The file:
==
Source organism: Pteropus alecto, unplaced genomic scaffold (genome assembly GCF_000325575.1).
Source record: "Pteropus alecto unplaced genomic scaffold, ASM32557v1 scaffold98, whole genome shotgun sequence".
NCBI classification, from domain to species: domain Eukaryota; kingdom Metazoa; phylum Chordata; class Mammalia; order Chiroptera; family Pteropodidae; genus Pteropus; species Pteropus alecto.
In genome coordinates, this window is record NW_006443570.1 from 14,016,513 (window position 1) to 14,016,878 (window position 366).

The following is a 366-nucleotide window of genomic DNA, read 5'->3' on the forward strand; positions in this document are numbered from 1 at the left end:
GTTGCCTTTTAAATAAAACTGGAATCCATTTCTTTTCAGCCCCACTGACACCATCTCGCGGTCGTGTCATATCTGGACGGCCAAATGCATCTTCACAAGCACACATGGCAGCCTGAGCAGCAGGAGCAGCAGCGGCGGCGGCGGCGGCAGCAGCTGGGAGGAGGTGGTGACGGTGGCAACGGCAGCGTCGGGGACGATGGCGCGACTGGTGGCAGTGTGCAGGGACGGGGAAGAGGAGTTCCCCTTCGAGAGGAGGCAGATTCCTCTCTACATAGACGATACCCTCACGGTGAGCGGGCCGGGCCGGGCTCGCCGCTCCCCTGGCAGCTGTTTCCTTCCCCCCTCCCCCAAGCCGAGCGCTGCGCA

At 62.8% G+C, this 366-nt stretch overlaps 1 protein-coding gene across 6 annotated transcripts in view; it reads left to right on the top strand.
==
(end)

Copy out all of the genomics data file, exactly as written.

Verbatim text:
Source organism: Pteropus alecto, unplaced genomic scaffold (genome assembly GCF_000325575.1).
Source record: "Pteropus alecto unplaced genomic scaffold, ASM32557v1 scaffold98, whole genome shotgun sequence".
NCBI classification, from domain to species: domain Eukaryota; kingdom Metazoa; phylum Chordata; class Mammalia; order Chiroptera; family Pteropodidae; genus Pteropus; species Pteropus alecto.
In genome coordinates, this window is record NW_006443570.1 from 14,016,513 (window position 1) to 14,016,878 (window position 366).

The following is a 366-nucleotide window of genomic DNA, read 5'->3' on the forward strand; positions in this document are numbered from 1 at the left end:
GTTGCCTTTTAAATAAAACTGGAATCCATTTCTTTTCAGCCCCACTGACACCATCTCGCGGTCGTGTCATATCTGGACGGCCAAATGCATCTTCACAAGCACACATGGCAGCCTGAGCAGCAGGAGCAGCAGCGGCGGCGGCGGCGGCAGCAGCTGGGAGGAGGTGGTGACGGTGGCAACGGCAGCGTCGGGGACGATGGCGCGACTGGTGGCAGTGTGCAGGGACGGGGAAGAGGAGTTCCCCTTCGAGAGGAGGCAGATTCCTCTCTACATAGACGATACCCTCACGGTGAGCGGGCCGGGCCGGGCTCGCCGCTCCCCTGGCAGCTGTTTCCTTCCCCCCTCCCCCAAGCCGAGCGCTGCGCA

At 62.8% G+C, this 366-nt stretch overlaps 1 protein-coding gene across 6 annotated transcripts in view; it reads left to right on the top strand.